The fear of Armenians closeness to Great Powers and Russia made Ottoman authorities suspect them of betrayal, and thus, the genocide was a tactic of solving that problem. The fear of Armenians collaboration with Russia and support they got from Great Powers made Ottoman rulers uncomfortable. The Ottoman rulers began a propaganda drive portraying Armenians living in the empire as a serious threat to the security of the empire. The propagandists prepared materials with information accusing Armenians of collaborating with the enemy of the empire to launch an uprising. The statement also showed that Armenians were planning to kill all Ittihadist leaders and open up the straits. On 24 April 1915, the Ottoman authorities rounded up 250 community leaders and intellectuals and were either deported or assassinated. The Ottoman authorities established deportation and extermination centers where ethnic Armenians were concentrated after arrest. The Ottoman government legalized the deportation of Armenians in all places in the empire accusing them of rioting and causing massacres.

The Armenian genocide was accelerated by the passage of Temporary Law of Deportation also referred to as “Tehcir Law” . The law gave the government and military officers the authorities to deport anyone they suspected of threatening national security. Tehcir Law was turned into genocidal orders coordinated by the then Interior Minister Talaat Pasha. The Ottoman authorities confiscated Armenians properties and killed them in masses. Hundreds of thousands of Armenians were starved to death, and others murdered in cold blood.

Economic jealousy is another reason the Armenian genocide took place. The Armenian cities were doing well economically, and the residents had better livelihoods than Muslims refugees coming from Balkans. The Armenians had build crucial social and educational institutions such as monasteries, hospitals, schools, churches, and orphanages. The Ottoman authorities overtaxed Armenian businesses and farms in an attempt to provoke them into riots or protests . During the genocide, the Ottoman authorities confiscated Armenians’ wealth and properties and destroyed institutions’ infrastructures. The Ottoman Minister of Commerce ordered all financial institutions operating within the empire to turn over all assets belonging to Armenians to the government. The records indicate that six million Turkish gold pounds were turned to the Ottoman government along with jewelry, bank deposits, cash, and real property . The Ottoman authorities funneled all the seized assets to European banks.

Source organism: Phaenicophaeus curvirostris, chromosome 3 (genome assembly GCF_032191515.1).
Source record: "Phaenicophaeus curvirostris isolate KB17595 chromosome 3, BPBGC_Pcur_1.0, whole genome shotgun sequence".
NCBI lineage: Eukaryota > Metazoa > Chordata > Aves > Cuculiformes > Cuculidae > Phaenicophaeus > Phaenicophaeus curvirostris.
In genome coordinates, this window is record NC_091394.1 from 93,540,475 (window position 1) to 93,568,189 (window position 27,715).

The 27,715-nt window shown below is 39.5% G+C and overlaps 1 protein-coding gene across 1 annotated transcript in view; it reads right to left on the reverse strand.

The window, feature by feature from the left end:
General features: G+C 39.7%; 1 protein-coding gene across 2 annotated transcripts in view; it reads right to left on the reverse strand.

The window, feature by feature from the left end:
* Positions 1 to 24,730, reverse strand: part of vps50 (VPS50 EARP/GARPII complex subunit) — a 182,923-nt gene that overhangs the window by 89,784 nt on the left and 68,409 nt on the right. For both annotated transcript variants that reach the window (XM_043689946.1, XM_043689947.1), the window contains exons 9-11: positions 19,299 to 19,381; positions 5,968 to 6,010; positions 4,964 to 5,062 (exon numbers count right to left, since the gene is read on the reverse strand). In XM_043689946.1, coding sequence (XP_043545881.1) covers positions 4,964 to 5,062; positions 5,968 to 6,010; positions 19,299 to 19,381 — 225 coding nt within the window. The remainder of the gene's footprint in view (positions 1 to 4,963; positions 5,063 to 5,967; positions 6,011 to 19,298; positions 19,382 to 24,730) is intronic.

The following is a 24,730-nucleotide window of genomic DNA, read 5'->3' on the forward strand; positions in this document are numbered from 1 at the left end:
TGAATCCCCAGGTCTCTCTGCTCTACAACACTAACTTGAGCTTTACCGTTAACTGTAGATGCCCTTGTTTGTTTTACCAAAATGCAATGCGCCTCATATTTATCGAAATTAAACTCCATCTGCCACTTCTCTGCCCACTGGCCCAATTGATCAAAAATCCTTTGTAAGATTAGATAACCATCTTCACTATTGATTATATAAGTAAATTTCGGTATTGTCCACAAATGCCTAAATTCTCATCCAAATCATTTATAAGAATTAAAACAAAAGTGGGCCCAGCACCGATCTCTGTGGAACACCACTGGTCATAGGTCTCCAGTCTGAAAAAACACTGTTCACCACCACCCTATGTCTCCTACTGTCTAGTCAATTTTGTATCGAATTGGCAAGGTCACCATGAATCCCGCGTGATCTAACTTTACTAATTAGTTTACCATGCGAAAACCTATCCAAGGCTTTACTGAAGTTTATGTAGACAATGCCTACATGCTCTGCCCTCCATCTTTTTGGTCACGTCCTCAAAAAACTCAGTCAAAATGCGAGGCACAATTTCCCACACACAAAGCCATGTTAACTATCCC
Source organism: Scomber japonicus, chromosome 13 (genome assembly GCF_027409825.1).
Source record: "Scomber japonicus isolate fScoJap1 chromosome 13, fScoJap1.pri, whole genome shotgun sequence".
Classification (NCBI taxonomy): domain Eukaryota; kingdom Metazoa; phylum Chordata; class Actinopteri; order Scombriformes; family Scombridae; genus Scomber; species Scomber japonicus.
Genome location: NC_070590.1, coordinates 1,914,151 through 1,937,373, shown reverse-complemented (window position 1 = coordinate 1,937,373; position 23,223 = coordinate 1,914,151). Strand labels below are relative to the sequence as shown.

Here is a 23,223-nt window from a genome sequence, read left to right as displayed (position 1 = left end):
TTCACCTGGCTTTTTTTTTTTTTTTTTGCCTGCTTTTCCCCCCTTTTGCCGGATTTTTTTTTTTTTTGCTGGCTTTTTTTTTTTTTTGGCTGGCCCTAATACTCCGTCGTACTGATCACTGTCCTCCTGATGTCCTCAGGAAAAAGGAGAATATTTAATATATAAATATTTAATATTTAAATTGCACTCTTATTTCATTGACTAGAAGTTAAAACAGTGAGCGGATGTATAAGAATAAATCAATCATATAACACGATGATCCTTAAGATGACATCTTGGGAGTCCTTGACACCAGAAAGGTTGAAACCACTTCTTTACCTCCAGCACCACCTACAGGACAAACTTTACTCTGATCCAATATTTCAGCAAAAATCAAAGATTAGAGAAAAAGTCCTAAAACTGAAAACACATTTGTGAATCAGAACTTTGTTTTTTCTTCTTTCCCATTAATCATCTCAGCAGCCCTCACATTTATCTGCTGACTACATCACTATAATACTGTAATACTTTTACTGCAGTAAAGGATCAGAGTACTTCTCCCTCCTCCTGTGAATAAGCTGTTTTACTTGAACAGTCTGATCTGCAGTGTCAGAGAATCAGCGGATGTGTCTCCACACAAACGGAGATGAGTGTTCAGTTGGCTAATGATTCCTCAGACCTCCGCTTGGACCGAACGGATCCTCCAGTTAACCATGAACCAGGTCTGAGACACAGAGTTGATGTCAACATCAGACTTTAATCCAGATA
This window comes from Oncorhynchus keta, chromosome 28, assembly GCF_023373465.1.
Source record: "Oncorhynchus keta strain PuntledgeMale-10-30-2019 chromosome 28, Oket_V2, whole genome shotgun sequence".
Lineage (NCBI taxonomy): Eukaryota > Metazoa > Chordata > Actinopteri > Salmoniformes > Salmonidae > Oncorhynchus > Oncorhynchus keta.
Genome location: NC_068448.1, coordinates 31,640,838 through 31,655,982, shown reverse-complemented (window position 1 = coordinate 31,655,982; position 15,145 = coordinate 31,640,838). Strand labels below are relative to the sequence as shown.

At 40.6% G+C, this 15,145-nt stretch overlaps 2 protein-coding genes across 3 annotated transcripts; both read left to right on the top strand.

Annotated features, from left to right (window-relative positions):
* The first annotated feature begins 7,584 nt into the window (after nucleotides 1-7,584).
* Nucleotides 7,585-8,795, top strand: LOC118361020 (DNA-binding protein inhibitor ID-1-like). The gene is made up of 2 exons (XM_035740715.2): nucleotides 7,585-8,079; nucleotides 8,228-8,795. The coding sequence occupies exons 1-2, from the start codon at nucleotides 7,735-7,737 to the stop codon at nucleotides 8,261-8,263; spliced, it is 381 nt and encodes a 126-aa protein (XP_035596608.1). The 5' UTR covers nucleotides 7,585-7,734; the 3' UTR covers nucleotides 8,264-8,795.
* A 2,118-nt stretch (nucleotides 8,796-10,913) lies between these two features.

The First World War contributed to Armenian genocide since the Turkish government took advantage of the war to annihilate the Armenians. The Turkish government seized the opportunity presented by the World War I to solve the issue of Armenian question through deportation and mass killing. Turkish authorities massacred Armenians hoping that after war ends Europeans would not intervene anymore. The European powers intervened in order to protect Christians, and if all the Armenians were deported or exterminated there would be no need for European intervention.

The Armenian genocide did not just happen; it was a premeditated, systematic and widespread execution of Armenians and other minority group living in Ottoman Empire through modern means. The causes of Armenian genocide are interrelated. The quest for nationalism, Armenian involvement in Russian war effort, and European interference in Ottoman affair go hand in hand. The need to solve the Armenian question and economic jealousy are also related. These causes are believed to have been the main driving force behind the Armenian genocide. The above causes are solid proof that the Armenian genocide happened as the world watched.

Reference list

Akçam, T., The young Turks’ crime against humanity: the Armenian Genocide and ethnic cleansing in the Ottoman empire, Princeton University Press, 2012.
Bloxham, D., The great game of genocide: Imperialism, nationalism, and the destruction of the Ottoman Armenians, Oxford University Press, 2005.
Dadrian, V. N., The history of the Armenian genocide: ethnic conflict from the Balkans to Anatolia to the Caucasus, Berghahn Books, 2003.
Derderian, K., ‘Common fate, different experience: Gender-specific aspects of the Armenian genocide, 1915-1917’, Holocaust and genocide studies, vol.19, no. 1, 2005, pp. 1-25.
Ervin, S., The roots of evil: The origins of genocide and other group violence, Cambridge University Press, 1989.
Gaunt, D., and J. Bet̲-Şawoce, Massacres, resistance, protectors: muslim-christian relations in Eastern Anatolia during World War I, Gorgias Press LLC, 2006.
Hovannisian, R. G. (ed.), The Armenian genocide in perspective, Transaction Publishers, 2009.
Hovannisian, R., ‘The Allies and Armenia, 1915-18,’ Journal of Contemporary History, vol.3, no. 1, 1968, pp. 145-168.
Melson, R., Revolution and genocide: on the origins of the Armenian genocide and the Holocaust, University of Chicago Press, 1992.
Miller, D., and L. Miller, Survivors: An oral history of the Armenian Genocide, Univ of California Press, 1993.
Weitz, E. D., ‘From the Vienna to the Paris system: International politics and the entangled histories of human rights, forced deportations, and civilizing missions’, The American Historical Review, vol.113, no. 5, 2008, pp. 1313-1343.